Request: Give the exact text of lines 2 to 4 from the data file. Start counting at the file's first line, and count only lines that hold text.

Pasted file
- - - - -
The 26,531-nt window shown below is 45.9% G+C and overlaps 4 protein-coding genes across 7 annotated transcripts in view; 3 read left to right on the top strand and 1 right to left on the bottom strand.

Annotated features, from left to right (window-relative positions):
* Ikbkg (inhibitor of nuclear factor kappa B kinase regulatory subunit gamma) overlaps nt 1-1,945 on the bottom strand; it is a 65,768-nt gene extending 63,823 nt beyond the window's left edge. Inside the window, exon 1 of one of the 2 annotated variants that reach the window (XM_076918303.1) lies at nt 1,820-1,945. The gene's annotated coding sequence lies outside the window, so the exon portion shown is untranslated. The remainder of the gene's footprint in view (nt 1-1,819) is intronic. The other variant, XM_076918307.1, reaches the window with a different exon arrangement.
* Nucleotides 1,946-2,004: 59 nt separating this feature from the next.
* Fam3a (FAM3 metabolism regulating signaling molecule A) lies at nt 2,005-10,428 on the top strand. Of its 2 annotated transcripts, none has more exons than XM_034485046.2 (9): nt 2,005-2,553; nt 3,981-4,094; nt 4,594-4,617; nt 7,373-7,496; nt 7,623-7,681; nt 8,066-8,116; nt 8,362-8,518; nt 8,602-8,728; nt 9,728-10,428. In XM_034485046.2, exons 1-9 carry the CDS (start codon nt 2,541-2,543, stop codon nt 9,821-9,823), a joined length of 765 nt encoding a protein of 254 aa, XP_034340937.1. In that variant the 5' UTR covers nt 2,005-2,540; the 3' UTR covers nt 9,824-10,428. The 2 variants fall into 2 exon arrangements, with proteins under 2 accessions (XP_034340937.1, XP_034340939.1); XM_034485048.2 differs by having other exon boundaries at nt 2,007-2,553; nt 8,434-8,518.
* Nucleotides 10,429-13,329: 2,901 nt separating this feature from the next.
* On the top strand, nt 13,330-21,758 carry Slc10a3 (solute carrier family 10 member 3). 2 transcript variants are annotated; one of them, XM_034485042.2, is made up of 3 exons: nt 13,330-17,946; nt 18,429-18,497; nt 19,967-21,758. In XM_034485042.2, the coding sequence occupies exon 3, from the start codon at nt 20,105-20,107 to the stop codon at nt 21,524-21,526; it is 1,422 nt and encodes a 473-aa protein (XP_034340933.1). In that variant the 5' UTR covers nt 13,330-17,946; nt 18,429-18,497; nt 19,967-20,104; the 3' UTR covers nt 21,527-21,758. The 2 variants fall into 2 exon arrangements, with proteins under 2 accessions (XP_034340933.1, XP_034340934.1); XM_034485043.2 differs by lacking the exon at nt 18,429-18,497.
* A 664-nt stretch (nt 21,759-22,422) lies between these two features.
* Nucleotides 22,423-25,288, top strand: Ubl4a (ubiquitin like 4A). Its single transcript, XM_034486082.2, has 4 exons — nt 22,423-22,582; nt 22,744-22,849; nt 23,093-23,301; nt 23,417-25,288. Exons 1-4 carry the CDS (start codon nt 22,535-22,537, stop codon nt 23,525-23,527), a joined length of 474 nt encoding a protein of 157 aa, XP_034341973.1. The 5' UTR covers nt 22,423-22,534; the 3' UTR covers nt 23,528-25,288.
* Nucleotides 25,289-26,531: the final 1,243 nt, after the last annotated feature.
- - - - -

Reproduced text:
Annotated features, from left to right (window-relative positions):
* Ikbkg (inhibitor of nuclear factor kappa B kinase regulatory subunit gamma) overlaps nt 1-1,945 on the bottom strand; it is a 65,768-nt gene extending 63,823 nt beyond the window's left edge. Inside the window, exon 1 of one of the 2 annotated variants that reach the window (XM_076918303.1) lies at nt 1,820-1,945. The gene's annotated coding sequence lies outside the window, so the exon portion shown is untranslated. The remainder of the gene's footprint in view (nt 1-1,819) is intronic. The other variant, XM_076918307.1, reaches the window with a different exon arrangement.
* Nucleotides 1,946-2,004: 59 nt separating this feature from the next.